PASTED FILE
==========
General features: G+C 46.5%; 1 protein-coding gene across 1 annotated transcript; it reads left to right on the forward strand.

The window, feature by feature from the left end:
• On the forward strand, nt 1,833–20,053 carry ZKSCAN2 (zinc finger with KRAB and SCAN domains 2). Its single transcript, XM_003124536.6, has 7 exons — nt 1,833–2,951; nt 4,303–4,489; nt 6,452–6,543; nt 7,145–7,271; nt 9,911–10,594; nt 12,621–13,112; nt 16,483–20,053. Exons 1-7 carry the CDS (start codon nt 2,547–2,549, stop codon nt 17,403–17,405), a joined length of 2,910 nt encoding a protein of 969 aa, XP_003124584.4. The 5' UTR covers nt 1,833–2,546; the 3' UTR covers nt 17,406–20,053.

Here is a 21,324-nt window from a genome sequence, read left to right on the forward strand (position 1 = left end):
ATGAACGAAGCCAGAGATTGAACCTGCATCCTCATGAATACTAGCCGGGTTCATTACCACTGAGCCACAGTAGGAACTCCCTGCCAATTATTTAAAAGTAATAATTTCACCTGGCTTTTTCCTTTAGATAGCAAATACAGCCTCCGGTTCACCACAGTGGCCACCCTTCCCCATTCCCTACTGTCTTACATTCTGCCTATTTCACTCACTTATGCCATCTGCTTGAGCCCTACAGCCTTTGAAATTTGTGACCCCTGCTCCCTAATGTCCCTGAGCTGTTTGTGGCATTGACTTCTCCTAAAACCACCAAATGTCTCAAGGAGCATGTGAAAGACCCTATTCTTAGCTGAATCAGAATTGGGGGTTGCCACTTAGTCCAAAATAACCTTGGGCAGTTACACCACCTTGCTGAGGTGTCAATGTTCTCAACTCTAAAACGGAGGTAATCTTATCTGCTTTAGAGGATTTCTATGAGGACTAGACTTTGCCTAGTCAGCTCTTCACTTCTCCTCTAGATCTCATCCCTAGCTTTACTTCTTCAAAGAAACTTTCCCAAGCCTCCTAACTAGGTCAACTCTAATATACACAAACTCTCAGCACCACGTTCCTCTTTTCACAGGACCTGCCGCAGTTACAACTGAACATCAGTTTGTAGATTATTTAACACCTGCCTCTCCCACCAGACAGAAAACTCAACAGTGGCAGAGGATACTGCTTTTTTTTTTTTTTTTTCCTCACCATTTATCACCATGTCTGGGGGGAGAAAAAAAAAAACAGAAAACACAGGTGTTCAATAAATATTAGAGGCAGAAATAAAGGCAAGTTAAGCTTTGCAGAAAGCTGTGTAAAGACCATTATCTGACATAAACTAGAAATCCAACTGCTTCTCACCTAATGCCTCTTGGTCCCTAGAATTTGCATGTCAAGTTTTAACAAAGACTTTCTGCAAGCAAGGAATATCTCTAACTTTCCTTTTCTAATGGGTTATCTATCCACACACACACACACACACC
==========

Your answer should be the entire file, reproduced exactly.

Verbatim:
General features: G+C 46.5%; 1 protein-coding gene across 1 annotated transcript; it reads left to right on the forward strand.

The window, feature by feature from the left end:
• On the forward strand, nt 1,833–20,053 carry ZKSCAN2 (zinc finger with KRAB and SCAN domains 2). Its single transcript, XM_003124536.6, has 7 exons — nt 1,833–2,951; nt 4,303–4,489; nt 6,452–6,543; nt 7,145–7,271; nt 9,911–10,594; nt 12,621–13,112; nt 16,483–20,053. Exons 1-7 carry the CDS (start codon nt 2,547–2,549, stop codon nt 17,403–17,405), a joined length of 2,910 nt encoding a protein of 969 aa, XP_003124584.4. The 5' UTR covers nt 1,833–2,546; the 3' UTR covers nt 17,406–20,053.

Here is a 21,324-nt window from a genome sequence, read left to right on the forward strand (position 1 = left end):
ATGAACGAAGCCAGAGATTGAACCTGCATCCTCATGAATACTAGCCGGGTTCATTACCACTGAGCCACAGTAGGAACTCCCTGCCAATTATTTAAAAGTAATAATTTCACCTGGCTTTTTCCTTTAGATAGCAAATACAGCCTCCGGTTCACCACAGTGGCCACCCTTCCCCATTCCCTACTGTCTTACATTCTGCCTATTTCACTCACTTATGCCATCTGCTTGAGCCCTACAGCCTTTGAAATTTGTGACCCCTGCTCCCTAATGTCCCTGAGCTGTTTGTGGCATTGACTTCTCCTAAAACCACCAAATGTCTCAAGGAGCATGTGAAAGACCCTATTCTTAGCTGAATCAGAATTGGGGGTTGCCACTTAGTCCAAAATAACCTTGGGCAGTTACACCACCTTGCTGAGGTGTCAATGTTCTCAACTCTAAAACGGAGGTAATCTTATCTGCTTTAGAGGATTTCTATGAGGACTAGACTTTGCCTAGTCAGCTCTTCACTTCTCCTCTAGATCTCATCCCTAGCTTTACTTCTTCAAAGAAACTTTCCCAAGCCTCCTAACTAGGTCAACTCTAATATACACAAACTCTCAGCACCACGTTCCTCTTTTCACAGGACCTGCCGCAGTTACAACTGAACATCAGTTTGTAGATTATTTAACACCTGCCTCTCCCACCAGACAGAAAACTCAACAGTGGCAGAGGATACTGCTTTTTTTTTTTTTTTTTCCTCACCATTTATCACCATGTCTGGGGGGAGAAAAAAAAAAACAGAAAACACAGGTGTTCAATAAATATTAGAGGCAGAAATAAAGGCAAGTTAAGCTTTGCAGAAAGCTGTGTAAAGACCATTATCTGACATAAACTAGAAATCCAACTGCTTCTCACCTAATGCCTCTTGGTCCCTAGAATTTGCATGTCAAGTTTTAACAAAGACTTTCTGCAAGCAAGGAATATCTCTAACTTTCCTTTTCTAATGGGTTATCTATCCACACACACACACACACACC